3Babies Understand Numbers

There are two kinds of people in the world: those who like math, and those who hate it (this author despises it). But regardless of personal opinion, math is a vital part of everyday life, and our understanding of numbers separates us from every other being on the planet. While animals can count (monkeys can even add dots together), only humans use symbols to represent numbers (like “two” or “2”). However, that poses an interesting question. Is this something we learn from our teachers, or is it knowledge we’re born with?
In 2009, Veronique Izard of Harvard decided to answer that question by experimenting on 16 newborns, and by newborns, we’re talking babies only 7 to 100 hours old. The test started with Izard playing recordings of spoken syllables. For example, the babies might hear the sound “raaaa” five times and then hear “ra” 10 times. Afterward, babies listened to the recording while looking pictures of geometrical shapes. The cards might show five circles or 10 triangles. Shockingly, the majority of babies stared longer at cards displaying the same number of shapes as syllables on the recordings. If they heard four “ras,” they’d look at the picture with four objects and so on.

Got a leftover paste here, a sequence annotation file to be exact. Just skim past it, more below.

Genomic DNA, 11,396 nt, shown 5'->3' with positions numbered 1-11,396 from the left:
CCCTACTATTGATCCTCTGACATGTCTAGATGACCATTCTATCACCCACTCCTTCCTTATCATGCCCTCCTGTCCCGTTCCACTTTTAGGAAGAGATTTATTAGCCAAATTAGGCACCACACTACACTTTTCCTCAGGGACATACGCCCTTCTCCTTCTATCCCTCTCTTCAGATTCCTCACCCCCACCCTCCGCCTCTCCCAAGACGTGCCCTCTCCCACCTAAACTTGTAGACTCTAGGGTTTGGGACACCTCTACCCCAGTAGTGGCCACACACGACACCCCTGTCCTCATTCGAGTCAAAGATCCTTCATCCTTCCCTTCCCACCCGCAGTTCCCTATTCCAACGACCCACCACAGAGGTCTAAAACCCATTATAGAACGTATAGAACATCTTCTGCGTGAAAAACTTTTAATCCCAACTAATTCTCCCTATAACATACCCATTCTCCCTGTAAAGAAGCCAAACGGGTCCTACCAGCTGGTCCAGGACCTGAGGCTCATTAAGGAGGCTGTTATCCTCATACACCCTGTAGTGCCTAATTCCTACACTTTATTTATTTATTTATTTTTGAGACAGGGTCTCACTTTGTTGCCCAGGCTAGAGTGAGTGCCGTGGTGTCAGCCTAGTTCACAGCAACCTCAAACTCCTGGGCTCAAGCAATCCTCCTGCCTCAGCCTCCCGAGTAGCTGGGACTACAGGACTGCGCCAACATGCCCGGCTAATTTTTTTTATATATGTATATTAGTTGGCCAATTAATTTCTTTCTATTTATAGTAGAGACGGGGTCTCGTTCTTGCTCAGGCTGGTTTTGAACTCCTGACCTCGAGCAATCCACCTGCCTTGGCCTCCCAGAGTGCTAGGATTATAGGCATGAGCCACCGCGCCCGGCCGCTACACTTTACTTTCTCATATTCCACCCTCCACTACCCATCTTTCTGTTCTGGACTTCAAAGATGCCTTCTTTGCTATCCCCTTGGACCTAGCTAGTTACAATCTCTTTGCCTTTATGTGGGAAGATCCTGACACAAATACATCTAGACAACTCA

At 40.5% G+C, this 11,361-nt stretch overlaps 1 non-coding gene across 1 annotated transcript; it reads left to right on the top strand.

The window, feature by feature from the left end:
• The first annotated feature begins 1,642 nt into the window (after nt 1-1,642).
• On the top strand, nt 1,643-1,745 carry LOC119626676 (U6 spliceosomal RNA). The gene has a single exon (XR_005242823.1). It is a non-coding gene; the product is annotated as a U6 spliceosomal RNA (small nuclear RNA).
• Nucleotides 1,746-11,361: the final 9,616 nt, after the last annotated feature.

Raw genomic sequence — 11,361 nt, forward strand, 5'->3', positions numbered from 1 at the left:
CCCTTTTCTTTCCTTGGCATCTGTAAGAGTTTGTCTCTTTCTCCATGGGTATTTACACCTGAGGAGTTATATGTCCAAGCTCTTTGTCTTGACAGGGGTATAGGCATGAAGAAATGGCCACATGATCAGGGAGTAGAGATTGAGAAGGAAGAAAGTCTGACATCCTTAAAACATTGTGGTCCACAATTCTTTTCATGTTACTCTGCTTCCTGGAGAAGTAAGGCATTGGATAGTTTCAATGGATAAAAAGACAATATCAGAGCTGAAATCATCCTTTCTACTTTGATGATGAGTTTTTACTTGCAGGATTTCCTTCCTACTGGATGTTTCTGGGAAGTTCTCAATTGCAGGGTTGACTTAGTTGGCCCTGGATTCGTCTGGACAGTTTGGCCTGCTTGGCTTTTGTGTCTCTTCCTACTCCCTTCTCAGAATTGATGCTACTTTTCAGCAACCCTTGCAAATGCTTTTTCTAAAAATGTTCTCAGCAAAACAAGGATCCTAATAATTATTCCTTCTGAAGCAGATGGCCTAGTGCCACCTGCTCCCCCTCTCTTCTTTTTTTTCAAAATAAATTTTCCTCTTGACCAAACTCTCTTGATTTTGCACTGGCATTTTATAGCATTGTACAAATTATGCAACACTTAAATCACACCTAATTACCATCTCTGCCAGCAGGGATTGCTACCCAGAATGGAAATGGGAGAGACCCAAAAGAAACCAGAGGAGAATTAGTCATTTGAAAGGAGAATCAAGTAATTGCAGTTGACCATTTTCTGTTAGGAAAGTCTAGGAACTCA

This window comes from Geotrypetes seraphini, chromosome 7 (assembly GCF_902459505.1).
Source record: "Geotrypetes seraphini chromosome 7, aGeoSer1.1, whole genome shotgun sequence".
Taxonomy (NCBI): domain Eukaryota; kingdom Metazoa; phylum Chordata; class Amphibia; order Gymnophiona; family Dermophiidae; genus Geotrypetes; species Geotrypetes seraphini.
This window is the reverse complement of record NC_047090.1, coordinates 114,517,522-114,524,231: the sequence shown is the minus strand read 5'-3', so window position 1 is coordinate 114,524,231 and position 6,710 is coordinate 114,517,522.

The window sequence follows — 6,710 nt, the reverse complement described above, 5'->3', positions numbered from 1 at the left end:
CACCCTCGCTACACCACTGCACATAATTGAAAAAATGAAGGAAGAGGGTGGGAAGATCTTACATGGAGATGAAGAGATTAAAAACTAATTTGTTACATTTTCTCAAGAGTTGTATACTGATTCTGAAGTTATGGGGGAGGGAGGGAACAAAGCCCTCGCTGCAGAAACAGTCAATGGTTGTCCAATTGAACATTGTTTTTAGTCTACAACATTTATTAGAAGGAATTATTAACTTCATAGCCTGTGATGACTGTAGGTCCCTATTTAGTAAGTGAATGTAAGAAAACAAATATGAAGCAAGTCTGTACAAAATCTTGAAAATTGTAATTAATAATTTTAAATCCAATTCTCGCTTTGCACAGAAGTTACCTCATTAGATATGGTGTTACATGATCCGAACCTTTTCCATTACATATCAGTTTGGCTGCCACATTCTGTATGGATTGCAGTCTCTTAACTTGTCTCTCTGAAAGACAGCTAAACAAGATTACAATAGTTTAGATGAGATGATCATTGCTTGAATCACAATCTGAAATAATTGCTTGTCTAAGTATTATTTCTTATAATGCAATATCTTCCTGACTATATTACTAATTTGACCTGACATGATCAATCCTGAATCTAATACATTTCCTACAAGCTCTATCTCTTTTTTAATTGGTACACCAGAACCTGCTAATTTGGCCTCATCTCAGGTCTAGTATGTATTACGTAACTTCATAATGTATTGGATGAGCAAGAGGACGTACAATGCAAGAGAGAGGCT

Izard’s study proves that infants have an innate sense of numbers. They can count before they even develop the ability to speak. However, not all babies are created equal. Some kids are better at distinguishing numbers than others, and chances are good those intelligent infants will grow up with better math skills. Your author was not one of those babies.

2Babies Are Self-Aware

Unless afflicted with a disorder, humans are aware of their own body in the space around them. We understand where we are in relation to other objects and how we interact with the things around us. But what about babies? Are they self-aware? Do they understand the difference between themselves and the people around them?
Hoping to find an answer, Maria Laura Filippetti of the University of London worked with 40 newborns, ranging in age from 12 hours to four days. Their experiment involved a TV screen, a paintbrush, and a spin on a famous trick. Known as the rubber hand illusion, it involves stroking a person’s hand while hiding it from view. At the same time, you have to stroke a visible rubber hand. The simultaneous stroking tricks the subject into thinking the rubber hand is their own. While it’s great trick for boring parties (if you happen to have a spare prosthetic limb lying around), Filippetti decided to tweak the illusion for her younger audience.